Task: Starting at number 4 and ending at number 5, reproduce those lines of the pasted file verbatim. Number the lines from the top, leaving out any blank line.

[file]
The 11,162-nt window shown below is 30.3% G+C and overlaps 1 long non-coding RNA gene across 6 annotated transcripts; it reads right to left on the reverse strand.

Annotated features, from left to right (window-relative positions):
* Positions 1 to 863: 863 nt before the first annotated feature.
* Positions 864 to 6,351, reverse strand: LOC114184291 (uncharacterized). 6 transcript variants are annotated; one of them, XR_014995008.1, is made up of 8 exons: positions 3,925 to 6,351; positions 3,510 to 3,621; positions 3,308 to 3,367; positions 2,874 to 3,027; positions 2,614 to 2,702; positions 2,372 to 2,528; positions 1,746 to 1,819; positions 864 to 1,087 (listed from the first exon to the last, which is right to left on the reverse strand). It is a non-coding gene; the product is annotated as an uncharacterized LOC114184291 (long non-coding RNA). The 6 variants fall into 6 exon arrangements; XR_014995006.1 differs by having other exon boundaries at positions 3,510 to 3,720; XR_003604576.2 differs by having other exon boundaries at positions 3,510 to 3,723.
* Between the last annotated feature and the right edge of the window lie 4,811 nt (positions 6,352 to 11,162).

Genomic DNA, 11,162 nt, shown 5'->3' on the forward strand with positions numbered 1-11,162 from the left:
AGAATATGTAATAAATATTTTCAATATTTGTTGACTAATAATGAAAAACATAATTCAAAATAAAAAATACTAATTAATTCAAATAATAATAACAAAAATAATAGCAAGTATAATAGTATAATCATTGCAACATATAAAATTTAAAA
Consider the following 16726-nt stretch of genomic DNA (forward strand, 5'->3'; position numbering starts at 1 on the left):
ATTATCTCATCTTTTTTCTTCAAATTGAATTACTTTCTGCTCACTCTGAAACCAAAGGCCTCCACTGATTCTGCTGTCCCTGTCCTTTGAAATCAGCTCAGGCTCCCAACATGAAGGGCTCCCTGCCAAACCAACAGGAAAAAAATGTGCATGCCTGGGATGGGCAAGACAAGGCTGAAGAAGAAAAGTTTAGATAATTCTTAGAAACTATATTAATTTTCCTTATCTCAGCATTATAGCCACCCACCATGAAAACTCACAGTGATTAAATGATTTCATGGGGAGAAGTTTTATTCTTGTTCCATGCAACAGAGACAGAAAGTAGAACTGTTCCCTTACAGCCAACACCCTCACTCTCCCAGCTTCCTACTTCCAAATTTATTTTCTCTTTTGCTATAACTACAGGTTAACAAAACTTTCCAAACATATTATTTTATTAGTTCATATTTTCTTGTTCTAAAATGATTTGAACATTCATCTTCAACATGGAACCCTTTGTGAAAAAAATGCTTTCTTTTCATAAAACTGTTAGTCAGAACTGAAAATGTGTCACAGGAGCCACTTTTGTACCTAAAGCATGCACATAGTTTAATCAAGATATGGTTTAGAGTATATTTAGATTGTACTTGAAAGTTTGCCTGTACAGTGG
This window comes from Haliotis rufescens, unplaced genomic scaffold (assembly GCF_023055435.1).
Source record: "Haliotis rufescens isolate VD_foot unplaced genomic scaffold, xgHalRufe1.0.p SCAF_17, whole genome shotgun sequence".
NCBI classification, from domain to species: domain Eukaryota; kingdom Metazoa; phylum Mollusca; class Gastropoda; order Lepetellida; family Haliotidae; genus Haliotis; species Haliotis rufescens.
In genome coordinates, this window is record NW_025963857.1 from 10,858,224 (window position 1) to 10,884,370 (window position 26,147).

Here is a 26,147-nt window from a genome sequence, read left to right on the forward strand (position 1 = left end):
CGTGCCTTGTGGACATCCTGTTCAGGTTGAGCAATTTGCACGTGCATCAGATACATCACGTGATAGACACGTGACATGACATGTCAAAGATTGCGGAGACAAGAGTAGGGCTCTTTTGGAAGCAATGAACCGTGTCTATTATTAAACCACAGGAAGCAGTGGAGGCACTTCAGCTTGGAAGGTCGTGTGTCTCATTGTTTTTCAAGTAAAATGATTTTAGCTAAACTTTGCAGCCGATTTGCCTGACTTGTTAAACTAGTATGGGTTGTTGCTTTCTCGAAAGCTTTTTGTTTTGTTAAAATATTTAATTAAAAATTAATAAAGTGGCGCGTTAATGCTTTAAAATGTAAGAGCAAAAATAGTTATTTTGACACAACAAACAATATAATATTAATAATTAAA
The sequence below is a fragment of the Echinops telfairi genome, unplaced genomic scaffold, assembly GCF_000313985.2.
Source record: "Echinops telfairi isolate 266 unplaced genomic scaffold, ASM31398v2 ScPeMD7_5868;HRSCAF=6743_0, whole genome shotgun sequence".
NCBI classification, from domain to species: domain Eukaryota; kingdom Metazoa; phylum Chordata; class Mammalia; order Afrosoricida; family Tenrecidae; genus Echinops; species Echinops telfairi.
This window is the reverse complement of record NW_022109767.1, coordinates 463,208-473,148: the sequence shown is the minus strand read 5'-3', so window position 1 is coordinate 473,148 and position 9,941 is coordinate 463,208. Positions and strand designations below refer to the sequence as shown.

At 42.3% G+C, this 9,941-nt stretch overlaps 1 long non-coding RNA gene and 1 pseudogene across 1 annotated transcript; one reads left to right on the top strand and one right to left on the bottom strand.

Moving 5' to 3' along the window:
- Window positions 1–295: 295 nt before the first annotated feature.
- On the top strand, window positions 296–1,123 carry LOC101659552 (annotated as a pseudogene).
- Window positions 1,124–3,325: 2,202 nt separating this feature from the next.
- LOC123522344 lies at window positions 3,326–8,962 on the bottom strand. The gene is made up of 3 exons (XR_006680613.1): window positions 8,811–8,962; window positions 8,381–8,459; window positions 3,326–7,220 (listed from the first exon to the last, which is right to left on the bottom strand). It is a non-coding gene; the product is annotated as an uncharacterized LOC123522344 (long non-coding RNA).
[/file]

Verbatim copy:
* Positions 864 to 6,351, reverse strand: LOC114184291 (uncharacterized). 6 transcript variants are annotated; one of them, XR_014995008.1, is made up of 8 exons: positions 3,925 to 6,351; positions 3,510 to 3,621; positions 3,308 to 3,367; positions 2,874 to 3,027; positions 2,614 to 2,702; positions 2,372 to 2,528; positions 1,746 to 1,819; positions 864 to 1,087 (listed from the first exon to the last, which is right to left on the reverse strand). It is a non-coding gene; the product is annotated as an uncharacterized LOC114184291 (long non-coding RNA). The 6 variants fall into 6 exon arrangements; XR_014995006.1 differs by having other exon boundaries at positions 3,510 to 3,720; XR_003604576.2 differs by having other exon boundaries at positions 3,510 to 3,723.
* Between the last annotated feature and the right edge of the window lie 4,811 nt (positions 6,352 to 11,162).